Jamaica Observer / THE Registrar General’s Department (RGD) will be hosting a series of registration fairs across the island over the next 18 months to facilitate individuals who are without a birth certificate or those who may need to complete the process. The first in the series of fairs will be held today from 9:30 am to 4:00 pm at Linstead Methodist Church in St Catherine.

People in Linstead and surrounding areas will be able to access late registration and late entry of name services, free of cost.

“So, if you are not sure you were registered, never seen a copy of your birth certificate, have a birth certificate but no surname or name on it, then we will help you get an identity,” RGD’s Marketing and Planning Manager Nicole Whyte said in a JIS News interview.

She explained that the staging of the fairs “is a drive to register all unregistered persons in Jamaica, as there are persons who are not accounted for — they do not have an identity; they were born but were never, ever registered”.

She noted that there are also individuals who were registered but they were not named at birth.

“So, there is no name at registration, just the sex of male or female, the date, and where they were born. Also there are persons who were given a first name but no surname, and that is not acceptable now. We cannot print or generate a birth certificate without a name or surname on it, and so the registration process would be deemed incomplete in these instances,” she pointed out.

Whyte said that persons will be required to present whatever documents they possess that can be used as verification, in addition to completing a form.

“If persons have access to their christening records, a marriage certificate, if any of their parents is deceased and they have the death certificate, immunisation card, or school records… whatever they have as proof of name or to substantiate who they say they are, will be accepted and used in the registration process,” she pointed out.

She informed that for the late entry of name service, the process takes four to six weeks for the birth certificate to be generated, while the late registration takes a longer period involving a lengthy, thorough process of searching records to ensure that persons were not previously registered.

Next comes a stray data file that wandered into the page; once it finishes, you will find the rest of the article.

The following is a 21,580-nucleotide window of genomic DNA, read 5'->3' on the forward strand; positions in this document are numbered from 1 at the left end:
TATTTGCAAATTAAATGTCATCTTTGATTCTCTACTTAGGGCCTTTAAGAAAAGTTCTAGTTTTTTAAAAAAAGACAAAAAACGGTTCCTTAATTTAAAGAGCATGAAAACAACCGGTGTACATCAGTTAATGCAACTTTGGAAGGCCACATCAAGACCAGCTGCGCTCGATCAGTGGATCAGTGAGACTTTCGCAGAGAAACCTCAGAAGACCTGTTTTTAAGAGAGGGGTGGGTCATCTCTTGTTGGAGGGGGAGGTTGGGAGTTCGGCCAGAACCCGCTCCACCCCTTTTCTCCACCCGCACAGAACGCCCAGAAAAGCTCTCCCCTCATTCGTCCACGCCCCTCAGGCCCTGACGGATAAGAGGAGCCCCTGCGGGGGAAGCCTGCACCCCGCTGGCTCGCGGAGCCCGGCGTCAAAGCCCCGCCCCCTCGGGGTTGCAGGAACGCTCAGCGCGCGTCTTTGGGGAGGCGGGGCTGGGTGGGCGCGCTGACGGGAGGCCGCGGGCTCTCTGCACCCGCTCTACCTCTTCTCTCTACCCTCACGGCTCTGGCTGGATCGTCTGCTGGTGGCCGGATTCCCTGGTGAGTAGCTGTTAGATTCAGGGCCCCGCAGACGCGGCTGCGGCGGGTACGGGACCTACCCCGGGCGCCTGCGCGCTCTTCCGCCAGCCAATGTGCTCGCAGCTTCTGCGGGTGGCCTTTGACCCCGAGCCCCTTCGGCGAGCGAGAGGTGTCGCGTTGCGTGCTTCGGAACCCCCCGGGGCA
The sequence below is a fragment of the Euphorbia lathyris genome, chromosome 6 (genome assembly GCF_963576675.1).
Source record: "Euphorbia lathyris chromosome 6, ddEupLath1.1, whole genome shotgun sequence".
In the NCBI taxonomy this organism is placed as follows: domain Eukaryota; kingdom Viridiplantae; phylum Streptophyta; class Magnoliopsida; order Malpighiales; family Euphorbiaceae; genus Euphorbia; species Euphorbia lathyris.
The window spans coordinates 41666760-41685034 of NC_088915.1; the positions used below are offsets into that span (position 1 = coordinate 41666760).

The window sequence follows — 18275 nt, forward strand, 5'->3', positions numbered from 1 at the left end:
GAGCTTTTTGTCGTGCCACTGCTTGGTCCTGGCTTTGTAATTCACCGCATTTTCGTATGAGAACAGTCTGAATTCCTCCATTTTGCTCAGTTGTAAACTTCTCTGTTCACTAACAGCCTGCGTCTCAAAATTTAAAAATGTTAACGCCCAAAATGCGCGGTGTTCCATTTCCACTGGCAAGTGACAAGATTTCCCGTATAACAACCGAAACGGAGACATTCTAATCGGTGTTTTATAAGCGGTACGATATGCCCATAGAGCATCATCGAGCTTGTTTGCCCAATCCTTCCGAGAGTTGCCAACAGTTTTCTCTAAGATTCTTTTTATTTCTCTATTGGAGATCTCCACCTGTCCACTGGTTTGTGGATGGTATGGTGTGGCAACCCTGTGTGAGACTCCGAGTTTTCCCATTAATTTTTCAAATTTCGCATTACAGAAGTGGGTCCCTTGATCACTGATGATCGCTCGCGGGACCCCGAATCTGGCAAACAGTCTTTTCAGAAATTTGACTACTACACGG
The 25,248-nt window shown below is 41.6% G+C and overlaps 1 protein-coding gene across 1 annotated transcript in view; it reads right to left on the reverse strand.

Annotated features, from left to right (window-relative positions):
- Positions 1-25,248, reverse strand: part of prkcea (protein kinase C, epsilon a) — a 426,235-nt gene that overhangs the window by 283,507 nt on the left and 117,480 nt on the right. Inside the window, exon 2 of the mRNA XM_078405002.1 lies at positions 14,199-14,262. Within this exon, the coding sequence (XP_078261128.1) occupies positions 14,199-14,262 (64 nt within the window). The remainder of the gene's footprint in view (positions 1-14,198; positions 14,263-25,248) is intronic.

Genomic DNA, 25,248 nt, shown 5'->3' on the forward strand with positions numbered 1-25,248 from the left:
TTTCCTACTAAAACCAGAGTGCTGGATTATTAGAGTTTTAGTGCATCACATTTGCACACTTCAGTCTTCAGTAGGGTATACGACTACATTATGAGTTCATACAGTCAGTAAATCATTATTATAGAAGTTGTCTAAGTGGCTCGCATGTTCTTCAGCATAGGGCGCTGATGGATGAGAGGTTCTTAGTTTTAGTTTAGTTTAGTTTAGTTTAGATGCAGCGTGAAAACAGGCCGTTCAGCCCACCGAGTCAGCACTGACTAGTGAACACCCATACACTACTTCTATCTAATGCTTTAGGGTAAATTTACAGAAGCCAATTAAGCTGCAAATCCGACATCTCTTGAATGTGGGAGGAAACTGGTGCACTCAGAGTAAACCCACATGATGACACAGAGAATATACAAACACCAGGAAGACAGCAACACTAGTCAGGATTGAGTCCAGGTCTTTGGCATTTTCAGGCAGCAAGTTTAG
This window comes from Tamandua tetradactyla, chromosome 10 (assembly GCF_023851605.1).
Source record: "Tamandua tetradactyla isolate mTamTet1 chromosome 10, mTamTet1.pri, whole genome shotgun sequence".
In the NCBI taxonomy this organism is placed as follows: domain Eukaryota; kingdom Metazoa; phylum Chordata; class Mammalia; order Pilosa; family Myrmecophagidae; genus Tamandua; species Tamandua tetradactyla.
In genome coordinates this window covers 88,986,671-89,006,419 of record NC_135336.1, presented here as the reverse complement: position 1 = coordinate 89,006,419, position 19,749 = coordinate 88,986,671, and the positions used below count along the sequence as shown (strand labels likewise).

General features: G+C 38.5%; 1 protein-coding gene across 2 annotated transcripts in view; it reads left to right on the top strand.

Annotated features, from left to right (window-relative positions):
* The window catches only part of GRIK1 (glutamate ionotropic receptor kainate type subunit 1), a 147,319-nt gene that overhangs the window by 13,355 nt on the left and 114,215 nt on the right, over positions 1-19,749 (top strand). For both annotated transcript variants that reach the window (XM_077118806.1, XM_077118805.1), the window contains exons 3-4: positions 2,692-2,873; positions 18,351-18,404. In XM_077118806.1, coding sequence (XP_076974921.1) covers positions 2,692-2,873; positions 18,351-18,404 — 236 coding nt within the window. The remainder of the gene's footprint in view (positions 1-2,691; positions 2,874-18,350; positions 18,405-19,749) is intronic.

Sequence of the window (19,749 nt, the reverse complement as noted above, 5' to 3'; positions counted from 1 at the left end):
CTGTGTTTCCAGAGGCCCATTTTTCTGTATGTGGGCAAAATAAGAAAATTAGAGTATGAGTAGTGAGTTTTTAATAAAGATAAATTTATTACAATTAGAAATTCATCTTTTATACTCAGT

Highlighting the importance of registration, Whyte pointed out that “it allows you to have an identity and that is how we are able to say this is ‘John Brown’, who was born to such parents at this particular place and date”.

“The birth certificate is one of those first documents that you will need in order to get other documents. So you need a birth certificate in order to obtain a passport, tax registration number, to apply and get benefits from the Programme of Advancement Through Health and Education; or for persons who are working and approaching retirement, they need their birth certificate in order to access their pension,” she noted.

“So, if you know you were not registered, never seen a copy of your birth certificate, have a birth certificate but no surname or name is on it, then we are encouraging you to make use of this opportunity and get registered or complete the registration process, free of cost, at these upcoming fairs,” Whyte urged.

Persons who are already registered but may need another copy of their birth certificate can also access the service at a cost.

For information on dates and locations of the fairs, members of the public can contact the RGD at 876-619-1260 or 876-749-0550.

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